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Anastasia Thomas sets out cereal while son Ethan, 5, waits to eat. The civil servant is up by 5:30 a.m. to make sure her kids get their baths and breakfast. (Erin Conway-Smith for The Globe and Mail)
Anastasia Thomas sets out cereal while son Ethan, 5, waits to eat. The civil servant is up by 5:30 a.m. to make sure her kids get their baths and breakfast. (Erin Conway-Smith for The Globe and Mail)

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A day in the life: Johannesburg Add to ...

Anastasia Thomas, Johannesburg: "If you don't have a support structure, it can be very difficult."

40 hours at work, $540 a week

The life: Married with three children, the 44-year-old lives in Ridgeway, a suburb of Johannesburg.

The work: Ms. Thomas is a civil servant in the Education Department of Gauteng province. Her office is in downtown Johannesburg - the commute to which can take her from 30 to 60 minutes.

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The pay: About $2,150 a month after deductions - and with the income from her husband, Charles, a school inspector, she earns enough to live in a spacious bungalow with a small pool. Her 18-year-old, Keegan, is at university in another town, but her sister-in-law and nephew are temporarily living with her, so the house is bustling.

The grind: Ms. Thomas is up by 5:30 a.m. to make sure her kids get their baths and breakfast. Like many middle-class South Africans, she has a live-in domestic worker who does the cleaning and makes the school lunches for her children. "If you don't have a support structure, it can be very difficult," she says. At the office, she works on school admissions and student registrations. She's also taking a correspondence class at a university to boost her career. After work, she cooks dinner and makes sure the children lay out their school uniforms for the next day, clean their shoes and pack their school bags. She stays up a little later to do her homework, but by 10 p.m. the family is asleep.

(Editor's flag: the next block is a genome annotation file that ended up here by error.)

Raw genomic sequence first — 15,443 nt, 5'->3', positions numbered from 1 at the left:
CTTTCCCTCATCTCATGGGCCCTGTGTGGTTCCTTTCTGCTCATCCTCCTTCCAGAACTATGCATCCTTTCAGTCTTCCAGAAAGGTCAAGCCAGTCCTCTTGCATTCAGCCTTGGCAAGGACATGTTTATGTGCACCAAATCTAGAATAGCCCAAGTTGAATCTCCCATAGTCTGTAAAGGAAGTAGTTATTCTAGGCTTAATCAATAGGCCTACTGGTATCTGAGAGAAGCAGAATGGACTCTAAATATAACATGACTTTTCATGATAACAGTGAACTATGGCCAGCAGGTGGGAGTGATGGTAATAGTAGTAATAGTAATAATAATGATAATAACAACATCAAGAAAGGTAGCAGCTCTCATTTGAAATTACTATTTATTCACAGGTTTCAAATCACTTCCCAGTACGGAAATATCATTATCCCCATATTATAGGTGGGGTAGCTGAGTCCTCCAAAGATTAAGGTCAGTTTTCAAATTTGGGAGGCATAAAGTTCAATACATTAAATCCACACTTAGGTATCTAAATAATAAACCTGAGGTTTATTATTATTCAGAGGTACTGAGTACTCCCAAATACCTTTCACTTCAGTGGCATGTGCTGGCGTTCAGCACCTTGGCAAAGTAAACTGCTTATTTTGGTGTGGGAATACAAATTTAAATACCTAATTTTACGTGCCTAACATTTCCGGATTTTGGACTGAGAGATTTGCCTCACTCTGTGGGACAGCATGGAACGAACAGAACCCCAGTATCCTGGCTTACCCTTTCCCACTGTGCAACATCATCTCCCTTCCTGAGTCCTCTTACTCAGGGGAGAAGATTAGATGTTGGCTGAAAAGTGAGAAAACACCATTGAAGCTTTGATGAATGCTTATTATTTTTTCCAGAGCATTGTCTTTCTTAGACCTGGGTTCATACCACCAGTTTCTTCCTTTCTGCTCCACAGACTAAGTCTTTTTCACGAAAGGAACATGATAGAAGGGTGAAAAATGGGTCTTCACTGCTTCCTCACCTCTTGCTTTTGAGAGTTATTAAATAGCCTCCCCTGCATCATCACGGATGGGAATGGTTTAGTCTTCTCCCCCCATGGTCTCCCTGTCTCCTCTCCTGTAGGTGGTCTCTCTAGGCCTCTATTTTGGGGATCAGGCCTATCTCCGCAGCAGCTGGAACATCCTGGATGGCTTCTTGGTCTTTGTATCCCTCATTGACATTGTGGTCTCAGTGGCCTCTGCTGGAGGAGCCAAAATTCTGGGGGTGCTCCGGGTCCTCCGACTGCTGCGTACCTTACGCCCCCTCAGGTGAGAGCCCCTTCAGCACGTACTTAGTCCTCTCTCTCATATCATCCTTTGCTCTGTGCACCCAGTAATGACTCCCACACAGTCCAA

The down time: She tries to go for a walk with her children before dinner, to get some exercise. She also enjoys the bus ride to work. "The bus allows me to have 'me time' and relax, to read a book or just sit," she says. The family always has a big Sunday lunch together, after going to church.

The work-life balance: "You do feel a little guilty when you're working and you have children. It's quite a lot to have a job and be a mother and a wife. It's all about time management. We try to balance things and compromise. … When I'm busy with exams, the family helps me as much as they can. If it's a stressful day at work, I go to bed a little early, like 8 p.m."

Compared to Canada: Ms. Thomas understands the time crunch Canadian parents are feeling. It's not too different from her own life. "I sympathize with them. It's not about greed. From a woman's viewpoint, I know what they are going through."

What she'd change: "I'd like to spend a little more quality time with the family. Working a half-day would be something quite nice. That would be ideal. But I don't think I'll ever not work - I'd get bored very quickly at home."

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